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PEET: Diatom Systematics and the Great Lakes Diatom Flora

9521882 Stoermer For a large, diverse, and ecologically important group of aquatic microorganisms, the algal diatoms, taxonomic expertise is limited in the United States, and only a few institutions host major natural history collections that facilitate research and training. Dr. Eugene Stoermer of the University of Michigan supervises one of the major laboratories devoted to the study of diatoms, with emphasis on the species-rich flora of Great Lakes diatoms (estimated at 2000 species) and their taxonomic relatives in North America and abroad. He has been a pioneer in the application of computer-assisted morphometric analyses to the study of size and shape in diatoms, and to related problems of their growth, geographic distribution and dispersal, ecological coexistence, fossilization and geological persistence, and evolutionary relationships. For the next five years he and his colleagues and students will be engaged in the study of the Great Lakes diatoms and their worldwide relatives, with the goals of clarifying taxonomic relationships at species, genus, and family ranks; constructing reliable identification keys based on features not subject to environmental modification during the growth of diatoms; constructing hypotheses of phylogenetic relationships among selected groups of diatoms, and integrating these inferences with data from the fossil record; and databasing records of natural history collections of diatoms, at University of Michigan and in other major collections. Under the PEET program, the research includes training of new diatom taxonomic experts, at graduate and postdoctoral levels over the five years. Colleagues at the California Academy of Sciences and the Philadelphia Academy of Natural Sciences are cooperating in the research and training. In addition, Dr. Stoermer and his students will participate annually in the diatom courses offered at the Iowa Lakeside Laboratory, a popular venue for summer field courses in diatom studies. Results of research and of specimen databasing activities are to be made readily accessible electronically over Internet, and with a WorldWide Web page devoted to diatom systematics, evolution and ecology.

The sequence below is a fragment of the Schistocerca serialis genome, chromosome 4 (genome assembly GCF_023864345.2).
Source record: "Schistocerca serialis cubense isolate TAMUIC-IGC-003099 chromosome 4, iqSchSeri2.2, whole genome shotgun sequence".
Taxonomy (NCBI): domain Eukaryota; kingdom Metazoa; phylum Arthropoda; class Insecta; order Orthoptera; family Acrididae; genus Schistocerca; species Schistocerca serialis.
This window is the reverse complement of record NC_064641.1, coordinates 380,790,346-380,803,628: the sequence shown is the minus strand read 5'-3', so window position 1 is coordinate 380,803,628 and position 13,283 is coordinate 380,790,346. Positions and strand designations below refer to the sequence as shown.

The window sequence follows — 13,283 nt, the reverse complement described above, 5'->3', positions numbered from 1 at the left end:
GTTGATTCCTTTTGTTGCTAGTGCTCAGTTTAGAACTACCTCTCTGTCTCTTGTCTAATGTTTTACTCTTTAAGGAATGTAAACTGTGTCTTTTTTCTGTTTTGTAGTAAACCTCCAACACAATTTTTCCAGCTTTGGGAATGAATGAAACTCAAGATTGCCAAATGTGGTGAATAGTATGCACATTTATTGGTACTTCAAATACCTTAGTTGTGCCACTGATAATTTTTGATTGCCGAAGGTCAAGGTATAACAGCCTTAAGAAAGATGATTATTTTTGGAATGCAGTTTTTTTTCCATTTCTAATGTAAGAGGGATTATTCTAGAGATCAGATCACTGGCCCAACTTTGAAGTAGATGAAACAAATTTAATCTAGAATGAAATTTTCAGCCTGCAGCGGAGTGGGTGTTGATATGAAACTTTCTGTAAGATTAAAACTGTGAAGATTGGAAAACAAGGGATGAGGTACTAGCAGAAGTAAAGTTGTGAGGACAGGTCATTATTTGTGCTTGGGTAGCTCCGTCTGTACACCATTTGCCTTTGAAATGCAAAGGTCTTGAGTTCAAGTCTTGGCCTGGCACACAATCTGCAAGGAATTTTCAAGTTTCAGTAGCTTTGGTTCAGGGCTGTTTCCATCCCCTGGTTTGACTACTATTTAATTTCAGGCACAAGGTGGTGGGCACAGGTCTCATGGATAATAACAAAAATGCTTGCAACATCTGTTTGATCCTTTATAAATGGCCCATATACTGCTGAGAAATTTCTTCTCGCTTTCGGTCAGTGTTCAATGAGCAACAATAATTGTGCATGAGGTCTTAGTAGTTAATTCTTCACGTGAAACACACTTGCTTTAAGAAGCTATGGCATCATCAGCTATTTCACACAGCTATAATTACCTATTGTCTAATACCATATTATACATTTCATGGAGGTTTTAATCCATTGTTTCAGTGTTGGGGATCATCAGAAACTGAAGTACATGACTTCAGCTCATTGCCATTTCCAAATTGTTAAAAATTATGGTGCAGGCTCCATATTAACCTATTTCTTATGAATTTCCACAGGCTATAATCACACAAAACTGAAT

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The Great Lakes - St. Lawrence Research Inventory is an
interactive, Internet-based, searchable database created as a tool to collect and disseminate
up-to-date information about research projects in the
Great Lakes - St. Lawrence Region.